Afterthoughts on PCT versus other theories

[From Bill Powers (940607.0200 MDT)]

Trying to get adjusted for GMT, so far with the opposite results. I
am some where in Australia at the moment.

Jeff Vancouver (940606) --

Afterthoughts from re-reading your post. You say

However, my primary mission (reference signal) is promoting
interdisciplinary collaboration. To that end, I have come to
adopt the philosophy of von Bertalanffy. That is, seeking a
higher-order paradigm that will allow scientists working in
different areas to collaborate and learn from one another.

It's not that easy to put into words what your "primary" reference
signal is. All you have to do is ask yourself, "Suppose I did
succeed in promoting interdisciplinary collaboration. What would
that get me?" This will show you that achieving interdisciplinary
collaboration is only a means to satisfying an even higher-level
reference condition -- and not just one single condition.

Actually, interdisciplinary collaboration is a lot easier to achieve
than collaboration within a discipline like psychology. The
stickiest situations arise when PCT comes up against people offering
different theories about the _very same phenomenon_. Bandura and
Locke reject control theory while describing the very phenomena that
control theory is designed to explain. Even without PCT, you have
cognitive scientists, Skinnerian behaviorists (there are plenty of
them alive and kicking -- er -- responding) and personality
theorists (like Lord and Hanges, Hyland, Bandura, and Locke) all
operating completely separately and completely at odds with each
other. Just consider the recent split of the whole field of
psychology right down the middle, clinicians against self-proclaimed
"scientists."

I find the usage of the term "theory" in various branches of the
behavioral sciences rather odd. When Bandura says he has a "theory"
that there are "proactive" behaviors, he seems to think that simply
announcing this phenomenon amounts to offering a theory. But to me,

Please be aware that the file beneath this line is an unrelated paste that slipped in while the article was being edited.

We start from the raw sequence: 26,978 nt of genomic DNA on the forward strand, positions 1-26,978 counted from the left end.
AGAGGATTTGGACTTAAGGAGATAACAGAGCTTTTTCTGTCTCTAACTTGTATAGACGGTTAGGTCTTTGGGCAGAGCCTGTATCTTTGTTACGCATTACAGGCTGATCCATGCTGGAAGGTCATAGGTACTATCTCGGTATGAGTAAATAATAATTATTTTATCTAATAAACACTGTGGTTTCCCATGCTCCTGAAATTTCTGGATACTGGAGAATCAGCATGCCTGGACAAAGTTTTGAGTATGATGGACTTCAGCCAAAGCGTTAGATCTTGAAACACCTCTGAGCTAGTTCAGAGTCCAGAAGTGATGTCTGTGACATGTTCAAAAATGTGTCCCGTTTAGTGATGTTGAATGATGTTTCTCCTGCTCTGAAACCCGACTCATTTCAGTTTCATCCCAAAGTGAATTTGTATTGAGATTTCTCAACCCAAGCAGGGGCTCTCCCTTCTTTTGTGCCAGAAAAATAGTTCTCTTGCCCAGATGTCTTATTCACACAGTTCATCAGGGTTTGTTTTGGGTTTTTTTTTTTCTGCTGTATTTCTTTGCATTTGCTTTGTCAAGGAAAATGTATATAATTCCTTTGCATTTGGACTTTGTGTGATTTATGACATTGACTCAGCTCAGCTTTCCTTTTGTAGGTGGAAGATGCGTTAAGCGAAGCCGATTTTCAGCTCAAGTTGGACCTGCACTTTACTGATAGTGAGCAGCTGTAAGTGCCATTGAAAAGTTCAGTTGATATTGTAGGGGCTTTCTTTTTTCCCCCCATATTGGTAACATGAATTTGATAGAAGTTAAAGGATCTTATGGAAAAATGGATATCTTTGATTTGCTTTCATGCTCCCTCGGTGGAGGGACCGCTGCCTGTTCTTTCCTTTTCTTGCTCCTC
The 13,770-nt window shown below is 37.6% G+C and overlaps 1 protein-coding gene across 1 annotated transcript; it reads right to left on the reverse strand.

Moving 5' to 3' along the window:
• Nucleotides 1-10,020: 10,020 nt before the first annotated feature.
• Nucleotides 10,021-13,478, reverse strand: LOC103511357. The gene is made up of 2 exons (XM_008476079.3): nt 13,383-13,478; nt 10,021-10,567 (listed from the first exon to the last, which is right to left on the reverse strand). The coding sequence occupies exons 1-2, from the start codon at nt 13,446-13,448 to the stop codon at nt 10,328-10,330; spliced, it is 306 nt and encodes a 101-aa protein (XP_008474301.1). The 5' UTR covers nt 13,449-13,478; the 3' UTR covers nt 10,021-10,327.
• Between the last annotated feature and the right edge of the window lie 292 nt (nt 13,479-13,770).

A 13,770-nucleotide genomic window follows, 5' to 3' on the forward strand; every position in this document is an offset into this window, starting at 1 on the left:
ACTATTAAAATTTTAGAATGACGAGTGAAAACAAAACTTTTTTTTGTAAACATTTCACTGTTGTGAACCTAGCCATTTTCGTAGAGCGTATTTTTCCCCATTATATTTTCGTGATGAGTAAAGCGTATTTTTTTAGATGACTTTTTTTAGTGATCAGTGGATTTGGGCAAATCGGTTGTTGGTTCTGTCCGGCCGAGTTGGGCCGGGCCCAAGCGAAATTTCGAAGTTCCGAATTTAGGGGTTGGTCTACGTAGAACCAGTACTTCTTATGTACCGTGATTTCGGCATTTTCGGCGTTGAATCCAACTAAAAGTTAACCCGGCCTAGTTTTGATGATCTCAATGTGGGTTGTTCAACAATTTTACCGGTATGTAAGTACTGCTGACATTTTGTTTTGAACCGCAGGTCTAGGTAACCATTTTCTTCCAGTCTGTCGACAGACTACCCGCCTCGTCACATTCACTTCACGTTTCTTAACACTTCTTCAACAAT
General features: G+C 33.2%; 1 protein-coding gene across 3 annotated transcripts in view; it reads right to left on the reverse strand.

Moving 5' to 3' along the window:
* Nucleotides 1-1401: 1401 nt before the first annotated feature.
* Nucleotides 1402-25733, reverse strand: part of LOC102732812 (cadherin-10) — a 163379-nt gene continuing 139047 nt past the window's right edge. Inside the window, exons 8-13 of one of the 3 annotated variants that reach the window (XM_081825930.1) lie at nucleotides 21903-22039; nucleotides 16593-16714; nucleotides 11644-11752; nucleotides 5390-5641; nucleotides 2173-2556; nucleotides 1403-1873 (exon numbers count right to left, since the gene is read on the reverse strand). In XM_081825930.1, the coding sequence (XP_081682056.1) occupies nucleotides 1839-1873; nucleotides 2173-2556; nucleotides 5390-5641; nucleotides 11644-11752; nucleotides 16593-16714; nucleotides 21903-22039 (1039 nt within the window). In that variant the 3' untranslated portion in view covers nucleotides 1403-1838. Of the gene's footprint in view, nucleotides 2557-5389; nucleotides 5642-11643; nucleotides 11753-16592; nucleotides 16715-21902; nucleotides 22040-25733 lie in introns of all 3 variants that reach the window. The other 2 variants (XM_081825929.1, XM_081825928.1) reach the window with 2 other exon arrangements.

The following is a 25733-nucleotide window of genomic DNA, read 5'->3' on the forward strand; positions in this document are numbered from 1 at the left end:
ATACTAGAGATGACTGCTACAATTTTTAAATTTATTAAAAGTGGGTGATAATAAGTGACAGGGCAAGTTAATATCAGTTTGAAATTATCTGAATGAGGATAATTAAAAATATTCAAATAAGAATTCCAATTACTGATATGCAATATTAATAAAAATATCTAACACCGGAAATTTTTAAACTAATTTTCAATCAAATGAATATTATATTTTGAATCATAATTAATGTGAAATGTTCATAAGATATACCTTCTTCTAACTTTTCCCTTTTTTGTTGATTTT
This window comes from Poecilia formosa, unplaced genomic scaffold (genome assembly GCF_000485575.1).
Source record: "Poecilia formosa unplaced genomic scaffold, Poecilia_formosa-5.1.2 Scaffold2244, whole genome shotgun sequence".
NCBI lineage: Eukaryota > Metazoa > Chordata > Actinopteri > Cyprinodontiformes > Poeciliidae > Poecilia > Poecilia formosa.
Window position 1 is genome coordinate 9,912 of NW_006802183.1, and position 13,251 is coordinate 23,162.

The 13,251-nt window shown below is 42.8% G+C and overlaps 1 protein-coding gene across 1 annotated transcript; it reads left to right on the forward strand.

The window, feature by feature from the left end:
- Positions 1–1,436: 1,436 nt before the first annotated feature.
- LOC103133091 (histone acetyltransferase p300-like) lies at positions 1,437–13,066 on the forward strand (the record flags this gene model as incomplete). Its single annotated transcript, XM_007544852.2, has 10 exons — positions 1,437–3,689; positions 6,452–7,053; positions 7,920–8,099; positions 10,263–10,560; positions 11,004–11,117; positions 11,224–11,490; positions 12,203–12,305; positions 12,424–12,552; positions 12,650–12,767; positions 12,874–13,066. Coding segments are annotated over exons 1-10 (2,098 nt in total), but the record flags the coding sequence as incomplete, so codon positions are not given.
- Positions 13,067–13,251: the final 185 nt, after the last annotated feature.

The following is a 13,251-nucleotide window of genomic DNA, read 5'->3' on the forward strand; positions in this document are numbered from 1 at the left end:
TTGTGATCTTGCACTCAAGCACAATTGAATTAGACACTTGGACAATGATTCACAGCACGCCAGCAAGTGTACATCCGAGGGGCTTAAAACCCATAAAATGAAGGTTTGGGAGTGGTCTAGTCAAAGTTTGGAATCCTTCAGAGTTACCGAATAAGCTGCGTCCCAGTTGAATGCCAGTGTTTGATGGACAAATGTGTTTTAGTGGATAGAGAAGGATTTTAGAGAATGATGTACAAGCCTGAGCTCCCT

it is only a description of something that we either can or can't
observe. If the phenomenon is replicable, we have to accept it as
real -- but that leaves the job of theory, as I have always
understood the term, undone.

PCT is not simply a description of purposive behavior dressed up in
a new vocabulary. We don't just substitute "reference signal" for
"goal," "perceptual signal" for "stimulus," and "output" for
"response." And when someone makes the translations in the opposite
direction, the result is not an understanding of PCT, it is only
switching words and continuing to apply them in the context of the
same old model. In fact, a facile adoption of the terminology of PCT
is an excellent way to avoid getting the point.

The point of PCT is to explain how it is that an organism can select
some physical condition that does not currently exist and bring it
into existence by acting on the environment. The first step in
getting psychologists to understand the explanation is to get them
to accept that organisms can in fact do this sort of thing. There
have always been a few psychologists who accepted that fact,
although usually with poor justifications. But for most of my
career, at least, the vast majority of "behavioral scientists"
didn't even accept that as a valid description of behavior. This
meant that I couldn't even take the first step toward explaining PCT
-- what good does it do to offer an explanation of a phenomenon that